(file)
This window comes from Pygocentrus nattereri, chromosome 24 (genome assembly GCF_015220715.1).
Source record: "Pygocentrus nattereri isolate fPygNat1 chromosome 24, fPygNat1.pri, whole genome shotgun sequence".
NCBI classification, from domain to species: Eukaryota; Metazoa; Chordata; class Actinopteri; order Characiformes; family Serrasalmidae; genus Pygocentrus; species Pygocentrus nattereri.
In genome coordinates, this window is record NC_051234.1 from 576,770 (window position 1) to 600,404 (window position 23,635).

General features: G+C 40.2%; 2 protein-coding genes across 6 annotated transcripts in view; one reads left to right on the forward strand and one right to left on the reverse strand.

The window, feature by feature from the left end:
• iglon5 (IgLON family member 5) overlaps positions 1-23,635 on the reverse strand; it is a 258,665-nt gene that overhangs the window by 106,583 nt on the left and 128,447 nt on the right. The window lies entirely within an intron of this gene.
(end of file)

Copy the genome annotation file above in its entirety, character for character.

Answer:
This window comes from Pygocentrus nattereri, chromosome 24 (genome assembly GCF_015220715.1).
Source record: "Pygocentrus nattereri isolate fPygNat1 chromosome 24, fPygNat1.pri, whole genome shotgun sequence".
NCBI classification, from domain to species: Eukaryota; Metazoa; Chordata; class Actinopteri; order Characiformes; family Serrasalmidae; genus Pygocentrus; species Pygocentrus nattereri.
In genome coordinates, this window is record NC_051234.1 from 576,770 (window position 1) to 600,404 (window position 23,635).

General features: G+C 40.2%; 2 protein-coding genes across 6 annotated transcripts in view; one reads left to right on the forward strand and one right to left on the reverse strand.

The window, feature by feature from the left end:
• iglon5 (IgLON family member 5) overlaps positions 1-23,635 on the reverse strand; it is a 258,665-nt gene that overhangs the window by 106,583 nt on the left and 128,447 nt on the right. The window lies entirely within an intron of this gene.